Presentation on theme: "Economics. Isaiah 55:1 and 1 Corinthians 9:25 pg 164 Market: refers to the arrangements that people have developed for trading with one another, and competition."— Presentation transcript:
Isaiah 55:1 and 1 Corinthians 9:25 pg 164 Market: refers to the arrangements that people have developed for trading with one another, and competition is the struggle each firm experiences as it seeks to survive and then thrive within those arrangements. Industry: a group of businesses that share common concerns. Number of Firms Product Differences: differentiated and undifferentiated pg 165
Control of Price Entering/Exiting the Industry: Barrier to entry - Natural barriers to entry – Artificial barriers to entry – Andrew Carnegie: biography pg 166 read and discuss
Perfect Competition: Number of Firms – Many Product Differences – undifferentiated product Control of Price – no individual firm can control the price Entering/Exiting the Industry – firms may enter or exit the market with ease
Imperfect Competition: Most Prevalent Form of business type in America today (pg ) Number of Firms – Many producers of slightly differentiated goods Product Differences – sell products that are differentiated in some way (packaging, warranty, brand name, flavor, etc.) Control of Price – slight ability to control price: vis a vis w/ competitors: EX/ Coke vs. Pepsi Entering/Exiting the Industry – relative ease. Cost of entering/exiting are higher than under perfect competition though.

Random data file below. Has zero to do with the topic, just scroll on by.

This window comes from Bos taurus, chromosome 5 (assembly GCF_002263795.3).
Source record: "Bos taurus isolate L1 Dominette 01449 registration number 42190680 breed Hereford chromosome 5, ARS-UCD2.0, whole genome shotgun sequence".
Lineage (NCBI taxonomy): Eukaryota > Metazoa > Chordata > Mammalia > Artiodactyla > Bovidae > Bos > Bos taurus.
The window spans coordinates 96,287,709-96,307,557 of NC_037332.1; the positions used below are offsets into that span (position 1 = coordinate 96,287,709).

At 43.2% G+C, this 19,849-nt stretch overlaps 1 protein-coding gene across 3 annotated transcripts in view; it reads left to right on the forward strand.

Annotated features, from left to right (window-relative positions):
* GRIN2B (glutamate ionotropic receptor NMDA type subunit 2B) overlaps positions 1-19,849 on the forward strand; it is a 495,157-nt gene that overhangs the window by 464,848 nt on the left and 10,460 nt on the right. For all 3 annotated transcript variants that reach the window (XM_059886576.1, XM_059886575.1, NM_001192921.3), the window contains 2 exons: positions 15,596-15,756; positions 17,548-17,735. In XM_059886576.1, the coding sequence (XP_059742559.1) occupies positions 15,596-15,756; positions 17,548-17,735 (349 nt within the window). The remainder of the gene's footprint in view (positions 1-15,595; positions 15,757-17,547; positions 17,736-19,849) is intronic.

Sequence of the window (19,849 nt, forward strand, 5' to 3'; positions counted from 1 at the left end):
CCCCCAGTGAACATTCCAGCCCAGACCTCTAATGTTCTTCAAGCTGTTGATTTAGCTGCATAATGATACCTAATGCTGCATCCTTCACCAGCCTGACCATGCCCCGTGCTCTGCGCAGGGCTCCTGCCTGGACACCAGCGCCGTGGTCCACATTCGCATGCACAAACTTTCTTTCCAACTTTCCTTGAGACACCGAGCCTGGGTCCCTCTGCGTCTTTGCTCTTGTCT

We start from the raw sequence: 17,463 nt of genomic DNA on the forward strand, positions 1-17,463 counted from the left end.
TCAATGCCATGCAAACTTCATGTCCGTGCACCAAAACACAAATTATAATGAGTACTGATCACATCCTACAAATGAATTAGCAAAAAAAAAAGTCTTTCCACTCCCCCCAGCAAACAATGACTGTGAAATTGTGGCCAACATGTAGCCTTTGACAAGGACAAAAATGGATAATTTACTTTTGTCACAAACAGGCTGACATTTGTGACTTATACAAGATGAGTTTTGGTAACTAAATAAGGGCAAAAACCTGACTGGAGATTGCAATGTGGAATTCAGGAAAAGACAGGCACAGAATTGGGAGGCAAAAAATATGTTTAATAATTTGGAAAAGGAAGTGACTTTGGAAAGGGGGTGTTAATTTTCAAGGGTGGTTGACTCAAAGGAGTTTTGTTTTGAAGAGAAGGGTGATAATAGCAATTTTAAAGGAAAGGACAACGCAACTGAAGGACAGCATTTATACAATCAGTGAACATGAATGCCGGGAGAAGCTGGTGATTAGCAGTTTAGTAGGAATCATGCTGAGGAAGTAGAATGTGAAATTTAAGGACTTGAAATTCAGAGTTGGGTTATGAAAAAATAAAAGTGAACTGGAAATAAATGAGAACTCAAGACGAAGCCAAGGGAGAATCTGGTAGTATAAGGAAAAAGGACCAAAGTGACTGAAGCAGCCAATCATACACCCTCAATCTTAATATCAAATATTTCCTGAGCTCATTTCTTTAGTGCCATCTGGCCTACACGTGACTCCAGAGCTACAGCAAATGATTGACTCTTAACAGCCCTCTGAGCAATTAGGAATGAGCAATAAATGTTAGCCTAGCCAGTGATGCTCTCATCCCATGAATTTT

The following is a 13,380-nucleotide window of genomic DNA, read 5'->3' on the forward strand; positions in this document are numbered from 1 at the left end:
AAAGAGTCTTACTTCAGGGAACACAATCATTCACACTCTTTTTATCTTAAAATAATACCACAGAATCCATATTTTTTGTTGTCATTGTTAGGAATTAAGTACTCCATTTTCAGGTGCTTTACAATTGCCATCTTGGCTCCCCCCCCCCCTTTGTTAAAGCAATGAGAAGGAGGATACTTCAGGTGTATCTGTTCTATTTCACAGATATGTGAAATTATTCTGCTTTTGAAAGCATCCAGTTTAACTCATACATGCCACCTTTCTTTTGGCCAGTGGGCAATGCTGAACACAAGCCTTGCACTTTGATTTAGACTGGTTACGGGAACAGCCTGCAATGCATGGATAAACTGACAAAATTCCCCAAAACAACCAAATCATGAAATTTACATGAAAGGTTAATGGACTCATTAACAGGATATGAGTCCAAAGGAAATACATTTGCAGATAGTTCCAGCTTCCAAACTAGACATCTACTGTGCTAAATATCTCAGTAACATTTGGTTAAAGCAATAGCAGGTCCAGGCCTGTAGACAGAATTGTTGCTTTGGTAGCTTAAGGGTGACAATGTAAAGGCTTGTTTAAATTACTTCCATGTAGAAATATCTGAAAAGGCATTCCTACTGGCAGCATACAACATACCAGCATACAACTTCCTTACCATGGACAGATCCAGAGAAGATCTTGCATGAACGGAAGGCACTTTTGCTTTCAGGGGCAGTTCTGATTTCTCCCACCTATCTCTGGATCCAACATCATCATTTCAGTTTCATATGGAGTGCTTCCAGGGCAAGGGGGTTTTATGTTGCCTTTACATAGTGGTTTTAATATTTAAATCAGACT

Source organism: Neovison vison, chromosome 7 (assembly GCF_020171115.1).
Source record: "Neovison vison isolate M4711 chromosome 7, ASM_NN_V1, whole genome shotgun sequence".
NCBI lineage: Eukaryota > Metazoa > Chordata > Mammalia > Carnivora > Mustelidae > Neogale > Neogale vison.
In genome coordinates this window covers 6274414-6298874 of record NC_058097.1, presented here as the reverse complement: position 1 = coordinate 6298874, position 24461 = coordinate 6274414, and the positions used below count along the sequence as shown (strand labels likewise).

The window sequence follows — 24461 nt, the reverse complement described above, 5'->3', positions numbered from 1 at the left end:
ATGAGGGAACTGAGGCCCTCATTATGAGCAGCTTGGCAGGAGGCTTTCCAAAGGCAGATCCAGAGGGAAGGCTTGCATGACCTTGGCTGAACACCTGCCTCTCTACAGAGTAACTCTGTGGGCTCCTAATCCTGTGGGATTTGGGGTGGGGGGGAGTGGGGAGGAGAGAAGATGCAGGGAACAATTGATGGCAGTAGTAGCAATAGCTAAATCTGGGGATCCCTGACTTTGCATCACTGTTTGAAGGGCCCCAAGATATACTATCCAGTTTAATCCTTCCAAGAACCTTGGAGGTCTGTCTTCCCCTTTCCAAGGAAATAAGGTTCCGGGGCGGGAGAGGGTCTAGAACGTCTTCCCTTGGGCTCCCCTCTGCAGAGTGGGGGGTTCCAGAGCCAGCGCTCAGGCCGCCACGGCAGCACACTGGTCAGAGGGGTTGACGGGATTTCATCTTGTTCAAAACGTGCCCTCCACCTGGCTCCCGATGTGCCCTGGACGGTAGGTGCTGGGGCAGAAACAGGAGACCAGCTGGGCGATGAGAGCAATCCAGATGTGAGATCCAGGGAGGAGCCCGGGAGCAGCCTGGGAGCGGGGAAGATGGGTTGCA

Oligopoly: Number of Firms – Few Firms (tight oligopoly, loose oligopoly, duopoly) Product Differences – from highly differentiated to undifferentiated Control of Price – from high to low Entering/Exiting the Industry – difficult to enter and exit (ex/ car manufacturer: Ford, GM, Ferrari) Collusion: agreement among competitiors to limit production to increase the price of the good being offered. Cartel: formalized collusion, example is OPEC.
Monopoly: Number of Firms – There can be only 1 (natural monopoly and legal monopoly) Product Differences – No differences due to no competition Control of Price – absolute or maximum allowed by government Entering/Exiting the Industry – entering and exiting (nearly impossible) (Ex/ electric and water company
The Sherman Antitrust Act of 1890: pg 175 The Clayton Act of 1914: pg Interlocking directorates – Tying Contracts – Anticompetitive takeovers – Price discrimination – Other Legislation (pg 177): Federal Trade Commission Act of 1914 (to enforce Clayton Act), Robinson-Patman Act (1936), Celler- Kefauver Act (anti-merger act 1950)